This bill had a companion in the Senate sponsored by Senator Denise Grimsley, Deputy Majority (Republican) Leader, an RN with an MBA and a staunch supporter of NP practice according to FLANP chairperson Stan Whittaker, ARNP, FNP-BC, and student member Alicia Craig-Rodriguez, MBA, BSN, RN, who were both interviewed for this article.4 NPs have also found an unusual ally in Representative Cary Pigman, an ED physician who believes NPs are qualified to prescribe controlled substances. He was one of the two co-introducers of HB 423. His support is in contrast to the opposition of the Florida Medical Association, which in 2010 declared, "There is no such thing as a nurse practitioner who is 'qualified' to prescribe controlled substances."5


Although some NPs have practice protocols with physicians who are not present at the work site and who support NP practice, other physicians are restrictive and even charge thousands of dollars to provide an NP with a protocol. Lack of controlled substance prescribing creates bottlenecks to care while NPs wait for physician signatures on prescriptions for medications the NP has selected. It also results in quasi-legal methods for obtaining controlled substance prescriptions for patients, something documented in Washington State. For example, NPs would call a pharmacy with a controlled substance prescription using a physician's name or use presigned prescriptions.6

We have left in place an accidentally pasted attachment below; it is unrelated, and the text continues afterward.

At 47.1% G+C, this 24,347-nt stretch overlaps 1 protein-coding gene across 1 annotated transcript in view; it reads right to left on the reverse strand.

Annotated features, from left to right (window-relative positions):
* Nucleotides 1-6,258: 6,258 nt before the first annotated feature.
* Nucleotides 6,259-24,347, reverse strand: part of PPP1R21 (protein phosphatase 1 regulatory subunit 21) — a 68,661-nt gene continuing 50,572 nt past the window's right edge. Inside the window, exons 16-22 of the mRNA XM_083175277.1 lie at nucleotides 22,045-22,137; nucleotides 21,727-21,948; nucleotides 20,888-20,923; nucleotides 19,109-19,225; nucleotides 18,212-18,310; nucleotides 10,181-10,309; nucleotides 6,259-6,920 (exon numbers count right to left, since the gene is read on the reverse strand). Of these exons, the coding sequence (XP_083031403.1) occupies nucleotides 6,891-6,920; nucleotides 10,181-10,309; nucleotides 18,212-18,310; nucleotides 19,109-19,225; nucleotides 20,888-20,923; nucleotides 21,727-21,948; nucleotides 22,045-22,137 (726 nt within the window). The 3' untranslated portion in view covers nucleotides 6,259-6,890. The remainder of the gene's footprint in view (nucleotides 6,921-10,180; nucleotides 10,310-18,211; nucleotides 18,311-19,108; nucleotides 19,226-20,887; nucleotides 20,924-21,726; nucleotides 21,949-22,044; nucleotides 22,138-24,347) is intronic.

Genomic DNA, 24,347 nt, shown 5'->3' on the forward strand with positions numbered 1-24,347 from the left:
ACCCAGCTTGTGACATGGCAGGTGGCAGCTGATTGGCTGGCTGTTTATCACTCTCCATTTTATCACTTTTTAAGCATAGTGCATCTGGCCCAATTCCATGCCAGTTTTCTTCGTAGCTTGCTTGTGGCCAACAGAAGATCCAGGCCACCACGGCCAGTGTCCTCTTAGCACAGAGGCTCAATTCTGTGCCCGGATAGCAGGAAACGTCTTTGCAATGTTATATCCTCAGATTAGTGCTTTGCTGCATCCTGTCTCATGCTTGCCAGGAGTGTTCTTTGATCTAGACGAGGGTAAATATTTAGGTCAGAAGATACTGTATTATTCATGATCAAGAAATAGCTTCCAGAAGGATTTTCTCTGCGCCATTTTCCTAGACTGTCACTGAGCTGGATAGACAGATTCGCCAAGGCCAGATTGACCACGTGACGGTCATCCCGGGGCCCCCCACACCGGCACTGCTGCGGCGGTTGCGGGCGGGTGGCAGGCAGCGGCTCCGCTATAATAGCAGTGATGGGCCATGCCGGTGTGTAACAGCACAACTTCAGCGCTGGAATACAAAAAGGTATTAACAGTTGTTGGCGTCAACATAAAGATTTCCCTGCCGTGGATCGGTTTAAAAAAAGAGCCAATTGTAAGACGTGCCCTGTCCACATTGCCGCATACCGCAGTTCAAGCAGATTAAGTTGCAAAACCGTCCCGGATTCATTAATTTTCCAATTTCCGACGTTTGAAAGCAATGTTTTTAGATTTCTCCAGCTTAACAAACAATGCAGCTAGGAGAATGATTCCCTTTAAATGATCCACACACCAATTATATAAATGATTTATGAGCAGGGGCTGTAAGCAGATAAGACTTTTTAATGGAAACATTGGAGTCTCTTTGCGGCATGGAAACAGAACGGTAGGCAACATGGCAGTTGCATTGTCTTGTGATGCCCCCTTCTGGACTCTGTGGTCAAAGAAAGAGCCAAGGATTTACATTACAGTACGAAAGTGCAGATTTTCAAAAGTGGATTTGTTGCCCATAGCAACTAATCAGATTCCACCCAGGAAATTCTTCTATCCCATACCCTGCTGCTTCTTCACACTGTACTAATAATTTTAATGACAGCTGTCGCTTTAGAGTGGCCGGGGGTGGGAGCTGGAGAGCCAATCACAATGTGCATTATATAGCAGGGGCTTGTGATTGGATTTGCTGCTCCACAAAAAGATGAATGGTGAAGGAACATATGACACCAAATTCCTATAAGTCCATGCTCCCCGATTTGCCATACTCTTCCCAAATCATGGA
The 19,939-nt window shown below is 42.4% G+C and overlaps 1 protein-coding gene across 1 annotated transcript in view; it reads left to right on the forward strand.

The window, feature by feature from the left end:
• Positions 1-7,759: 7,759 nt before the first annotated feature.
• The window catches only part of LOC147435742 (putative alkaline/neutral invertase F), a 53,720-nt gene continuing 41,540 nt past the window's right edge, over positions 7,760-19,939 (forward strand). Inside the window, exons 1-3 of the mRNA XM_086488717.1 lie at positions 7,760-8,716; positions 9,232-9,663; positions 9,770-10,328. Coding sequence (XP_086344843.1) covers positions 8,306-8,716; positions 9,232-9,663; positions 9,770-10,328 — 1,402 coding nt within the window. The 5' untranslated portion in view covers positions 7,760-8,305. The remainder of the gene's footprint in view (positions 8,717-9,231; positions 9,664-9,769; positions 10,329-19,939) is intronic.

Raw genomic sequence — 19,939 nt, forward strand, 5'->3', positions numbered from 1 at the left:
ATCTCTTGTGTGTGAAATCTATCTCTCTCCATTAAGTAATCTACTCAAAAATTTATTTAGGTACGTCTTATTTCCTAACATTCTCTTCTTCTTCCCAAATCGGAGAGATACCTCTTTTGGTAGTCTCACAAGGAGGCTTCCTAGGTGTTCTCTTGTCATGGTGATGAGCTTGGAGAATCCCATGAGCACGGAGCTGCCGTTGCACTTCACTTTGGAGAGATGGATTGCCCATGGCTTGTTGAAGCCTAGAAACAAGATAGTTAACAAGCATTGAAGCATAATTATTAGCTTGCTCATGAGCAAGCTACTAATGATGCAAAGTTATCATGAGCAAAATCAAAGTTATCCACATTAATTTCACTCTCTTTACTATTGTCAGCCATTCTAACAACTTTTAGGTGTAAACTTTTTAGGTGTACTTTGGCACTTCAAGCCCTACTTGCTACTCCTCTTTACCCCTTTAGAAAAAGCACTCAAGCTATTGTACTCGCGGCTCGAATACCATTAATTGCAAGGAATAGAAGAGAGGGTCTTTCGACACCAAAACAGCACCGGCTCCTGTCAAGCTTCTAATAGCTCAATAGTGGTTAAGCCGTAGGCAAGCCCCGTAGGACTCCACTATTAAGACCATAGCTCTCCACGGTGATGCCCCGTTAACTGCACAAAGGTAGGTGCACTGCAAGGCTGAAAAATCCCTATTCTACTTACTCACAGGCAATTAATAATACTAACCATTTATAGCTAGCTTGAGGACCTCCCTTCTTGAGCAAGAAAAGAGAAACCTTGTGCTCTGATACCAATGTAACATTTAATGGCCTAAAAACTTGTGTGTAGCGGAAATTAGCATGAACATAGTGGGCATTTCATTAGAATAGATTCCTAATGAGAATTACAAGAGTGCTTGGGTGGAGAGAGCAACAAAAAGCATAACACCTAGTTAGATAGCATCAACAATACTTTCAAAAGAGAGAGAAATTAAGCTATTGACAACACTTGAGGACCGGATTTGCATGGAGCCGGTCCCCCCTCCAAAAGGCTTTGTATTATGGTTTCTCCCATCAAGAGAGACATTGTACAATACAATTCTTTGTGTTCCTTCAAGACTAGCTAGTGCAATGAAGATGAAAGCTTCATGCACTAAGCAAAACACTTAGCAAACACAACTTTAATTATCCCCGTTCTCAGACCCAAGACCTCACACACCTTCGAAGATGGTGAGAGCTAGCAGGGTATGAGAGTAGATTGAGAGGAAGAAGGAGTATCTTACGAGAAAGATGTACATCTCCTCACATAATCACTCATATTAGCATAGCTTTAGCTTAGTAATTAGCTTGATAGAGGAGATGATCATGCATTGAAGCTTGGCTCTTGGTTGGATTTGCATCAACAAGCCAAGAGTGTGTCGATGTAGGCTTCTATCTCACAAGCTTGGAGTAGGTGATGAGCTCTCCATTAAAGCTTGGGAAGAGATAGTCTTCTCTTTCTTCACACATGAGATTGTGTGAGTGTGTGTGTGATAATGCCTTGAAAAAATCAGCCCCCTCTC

The consequence of restricted practice in Florida is far more than an inconvenience. According to the FLANP, approximately 1 million Floridians lack adequate access to healthcare. More than 17,000 NPs can help meet the demand-especially in rural areas-if restrictions are eliminated.7 Controlled substance prescribing is one aspect of the much-needed change.


According to Craig-Rodriguez, a DNP student and Jonas Nurse Leader Scholar at Florida State University, Florida NPs were optimistic that 2016 will be the year controlled substance prescribing is authorized. Passage of SB 676 (the companion bill to HB 423) out of the Senate Health Policy Committee garnered a press release in which Senate President Andy Gardiner commented, "Florida is currently the only state that does not allow ARNPs to prescribe controlled substances... This legislation will help expand the availability of quality medical care by allowing skilled practitioners with advanced medical training to better meet the needs of their patients."8 Craig-Rodriguez was pleased to see her Senator, Bill Galvano, Majority (Republican) Leader, support the bill. He previously sponsored legislation to make it a felony for a nurse with a doctorate to introduce oneself using the title doctor.


Engaging the political process